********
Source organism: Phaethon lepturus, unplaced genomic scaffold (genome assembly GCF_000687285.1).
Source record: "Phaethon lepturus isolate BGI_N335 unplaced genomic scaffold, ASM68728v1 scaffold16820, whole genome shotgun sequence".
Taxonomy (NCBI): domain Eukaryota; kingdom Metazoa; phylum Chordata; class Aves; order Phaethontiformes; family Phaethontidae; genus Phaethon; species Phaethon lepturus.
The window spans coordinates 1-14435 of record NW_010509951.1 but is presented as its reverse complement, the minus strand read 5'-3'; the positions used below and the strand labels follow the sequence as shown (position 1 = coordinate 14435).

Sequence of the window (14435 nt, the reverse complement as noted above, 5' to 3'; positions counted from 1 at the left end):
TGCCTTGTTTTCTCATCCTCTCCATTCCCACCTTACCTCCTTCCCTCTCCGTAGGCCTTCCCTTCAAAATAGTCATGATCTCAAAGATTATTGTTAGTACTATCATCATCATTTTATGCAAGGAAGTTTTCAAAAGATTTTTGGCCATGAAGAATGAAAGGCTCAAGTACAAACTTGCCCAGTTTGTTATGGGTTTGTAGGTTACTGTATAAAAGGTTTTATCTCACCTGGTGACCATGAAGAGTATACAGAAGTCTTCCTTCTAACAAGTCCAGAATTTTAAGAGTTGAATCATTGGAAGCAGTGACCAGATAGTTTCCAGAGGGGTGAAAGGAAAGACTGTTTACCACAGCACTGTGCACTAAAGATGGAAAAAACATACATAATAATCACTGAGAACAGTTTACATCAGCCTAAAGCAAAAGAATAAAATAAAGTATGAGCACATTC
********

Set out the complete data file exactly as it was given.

Source organism: Phaethon lepturus, unplaced genomic scaffold (genome assembly GCF_000687285.1).
Source record: "Phaethon lepturus isolate BGI_N335 unplaced genomic scaffold, ASM68728v1 scaffold16820, whole genome shotgun sequence".
Taxonomy (NCBI): domain Eukaryota; kingdom Metazoa; phylum Chordata; class Aves; order Phaethontiformes; family Phaethontidae; genus Phaethon; species Phaethon lepturus.
The window spans coordinates 1-14435 of record NW_010509951.1 but is presented as its reverse complement, the minus strand read 5'-3'; the positions used below and the strand labels follow the sequence as shown (position 1 = coordinate 14435).

Sequence of the window (14435 nt, the reverse complement as noted above, 5' to 3'; positions counted from 1 at the left end):
TGCCTTGTTTTCTCATCCTCTCCATTCCCACCTTACCTCCTTCCCTCTCCGTAGGCCTTCCCTTCAAAATAGTCATGATCTCAAAGATTATTGTTAGTACTATCATCATCATTTTATGCAAGGAAGTTTTCAAAAGATTTTTGGCCATGAAGAATGAAAGGCTCAAGTACAAACTTGCCCAGTTTGTTATGGGTTTGTAGGTTACTGTATAAAAGGTTTTATCTCACCTGGTGACCATGAAGAGTATACAGAAGTCTTCCTTCTAACAAGTCCAGAATTTTAAGAGTTGAATCATTGGAAGCAGTGACCAGATAGTTTCCAGAGGGGTGAAAGGAAAGACTGTTTACCACAGCACTGTGCACTAAAGATGGAAAAAACATACATAATAATCACTGAGAACAGTTTACATCAGCCTAAAGCAAAAGAATAAAATAAAGTATGAGCACATTC